Need some help before I put the k40 in the street and hit it

Need some help before I put the k40 in the street and hit it with my truck. I decided to get more precise with the focusing the mirrors and for some reason, I just can’t get it right been on it for two days prob like 18 hours. If I move the head to the top left it hits dead center I move the head down the bottom left it’s way off, move the head to the bottom right hits dead center again, move it to the top right it’s way off again. I have been on it so long everytime I move the mirrors feel like I’m going backwards.

If you haven’t looked at it I would suggest the floating wombat alignment guide. https://plus.google.com/108257646900674223133/posts/LGfT6SS3Tcc

You need to start with the second mirror and make sure it’s centered from the top left to the bottom left. Once that’s achieved you then work on the third mirror (head) to make sure it’s centered from the bottom left to bottom right.

@Nedman Thanks I downloaded the file will go though it in the morning.

I recommend that you also use a marker and label the screws A, B ,C as stated in the guide. That makes it easier to follow.

Also check that the gantry is square and the X axis is parallel to the tube.

If you have access to a 3d printer consider replace stock tube mounts to make tube alignment easier e.g. 40 Watt CO2 Laser Tube Clip Remix found on #Thingiverse https://www.thingiverse.com/thing:1581069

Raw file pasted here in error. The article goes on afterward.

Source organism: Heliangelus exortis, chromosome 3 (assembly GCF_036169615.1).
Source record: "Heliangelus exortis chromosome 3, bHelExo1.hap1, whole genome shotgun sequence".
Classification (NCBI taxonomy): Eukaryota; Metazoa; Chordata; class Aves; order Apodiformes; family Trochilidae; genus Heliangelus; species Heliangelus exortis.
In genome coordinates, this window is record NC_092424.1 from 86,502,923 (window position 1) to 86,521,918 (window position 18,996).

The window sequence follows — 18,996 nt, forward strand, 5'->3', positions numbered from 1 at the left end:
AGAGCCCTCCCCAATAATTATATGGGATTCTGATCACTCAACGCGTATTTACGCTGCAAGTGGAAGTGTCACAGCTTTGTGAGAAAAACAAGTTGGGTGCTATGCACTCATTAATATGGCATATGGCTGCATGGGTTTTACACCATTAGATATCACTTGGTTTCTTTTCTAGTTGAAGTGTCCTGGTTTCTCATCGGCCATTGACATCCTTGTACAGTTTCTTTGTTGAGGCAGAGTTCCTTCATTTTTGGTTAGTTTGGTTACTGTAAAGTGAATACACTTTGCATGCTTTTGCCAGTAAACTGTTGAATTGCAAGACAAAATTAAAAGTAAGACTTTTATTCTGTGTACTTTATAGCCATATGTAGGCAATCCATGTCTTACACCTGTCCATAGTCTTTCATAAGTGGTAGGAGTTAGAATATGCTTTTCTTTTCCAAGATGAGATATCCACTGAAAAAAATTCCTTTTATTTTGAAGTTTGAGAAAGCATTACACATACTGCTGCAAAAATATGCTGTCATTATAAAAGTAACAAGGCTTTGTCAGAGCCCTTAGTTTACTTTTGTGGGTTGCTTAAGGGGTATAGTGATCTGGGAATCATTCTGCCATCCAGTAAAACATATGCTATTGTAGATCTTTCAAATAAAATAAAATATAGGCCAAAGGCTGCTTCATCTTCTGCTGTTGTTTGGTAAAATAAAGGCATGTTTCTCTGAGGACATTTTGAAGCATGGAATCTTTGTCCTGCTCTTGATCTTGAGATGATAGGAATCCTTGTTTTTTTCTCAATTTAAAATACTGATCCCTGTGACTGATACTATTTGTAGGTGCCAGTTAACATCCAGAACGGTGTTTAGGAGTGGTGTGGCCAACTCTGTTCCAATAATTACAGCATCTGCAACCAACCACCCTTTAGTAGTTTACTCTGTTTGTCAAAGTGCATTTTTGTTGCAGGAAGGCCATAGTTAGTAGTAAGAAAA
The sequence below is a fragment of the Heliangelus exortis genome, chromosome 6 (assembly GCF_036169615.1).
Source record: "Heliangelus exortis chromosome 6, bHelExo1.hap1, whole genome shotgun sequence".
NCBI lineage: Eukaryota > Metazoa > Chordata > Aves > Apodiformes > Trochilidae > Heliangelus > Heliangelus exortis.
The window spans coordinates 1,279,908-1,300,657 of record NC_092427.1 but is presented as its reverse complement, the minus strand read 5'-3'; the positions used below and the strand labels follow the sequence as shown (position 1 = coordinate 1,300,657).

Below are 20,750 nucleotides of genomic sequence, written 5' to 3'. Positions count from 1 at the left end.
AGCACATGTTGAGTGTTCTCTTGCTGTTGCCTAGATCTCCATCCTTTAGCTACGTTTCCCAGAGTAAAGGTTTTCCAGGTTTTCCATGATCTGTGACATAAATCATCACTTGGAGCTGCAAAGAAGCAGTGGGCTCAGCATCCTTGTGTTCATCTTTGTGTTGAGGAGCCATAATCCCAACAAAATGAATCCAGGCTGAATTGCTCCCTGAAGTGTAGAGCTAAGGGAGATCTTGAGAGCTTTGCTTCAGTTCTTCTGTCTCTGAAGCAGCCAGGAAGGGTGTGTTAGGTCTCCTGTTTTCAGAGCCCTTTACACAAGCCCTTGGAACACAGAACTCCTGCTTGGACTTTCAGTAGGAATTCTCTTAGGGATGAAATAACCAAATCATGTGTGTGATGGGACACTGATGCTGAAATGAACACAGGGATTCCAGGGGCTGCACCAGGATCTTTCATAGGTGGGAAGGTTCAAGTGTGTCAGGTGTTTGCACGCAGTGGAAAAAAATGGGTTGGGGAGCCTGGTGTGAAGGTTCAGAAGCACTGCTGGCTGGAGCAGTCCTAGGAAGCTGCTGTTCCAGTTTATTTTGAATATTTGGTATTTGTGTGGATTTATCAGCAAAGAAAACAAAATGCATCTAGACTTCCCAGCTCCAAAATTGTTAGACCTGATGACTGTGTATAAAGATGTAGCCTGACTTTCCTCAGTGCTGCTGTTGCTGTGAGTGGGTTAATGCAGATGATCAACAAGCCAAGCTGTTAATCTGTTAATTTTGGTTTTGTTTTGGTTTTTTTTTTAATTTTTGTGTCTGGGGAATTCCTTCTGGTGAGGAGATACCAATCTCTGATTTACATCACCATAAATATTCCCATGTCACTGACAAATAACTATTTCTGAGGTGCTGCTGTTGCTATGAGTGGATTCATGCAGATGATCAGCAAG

Those tube mounts made all the difference with my setup. I had the same issue as @Robert_Selvey and ensuring my tube was level and hitting dead center was the problem. Floating wombat guide is how I dialed in and its cutting great! 3mm acrylic and birch @15ma 10mm/s 1 pass.

Thanks you all for the help, worked on it today and got it really close.

for a spot check make a svg with a 1mm line in each coener and in center on low power, put a sticker on your laser head(to ensure it hits center of the aperture) and run. all the dots should line up.

My recommendation when aligning is to ignore where the beams lands, at least initially. The primary goal when adjusting a mirror is to align the beam parallel to the axis of movement so that the beam hits a consistent spot on each subsequent target no matter where the head is. Only after this is done should you even think about trying to center where the beam hits (which needn’t be that close except the final mirror). To do this, move the target if possible, or if not, move the mirror in and out parallel to itself so the angle of reflection you just set previously doesn’t change. Doing it this way, I can align everything in under 5 minutes. Only if something is really off should you need to resort to moving the tube itself.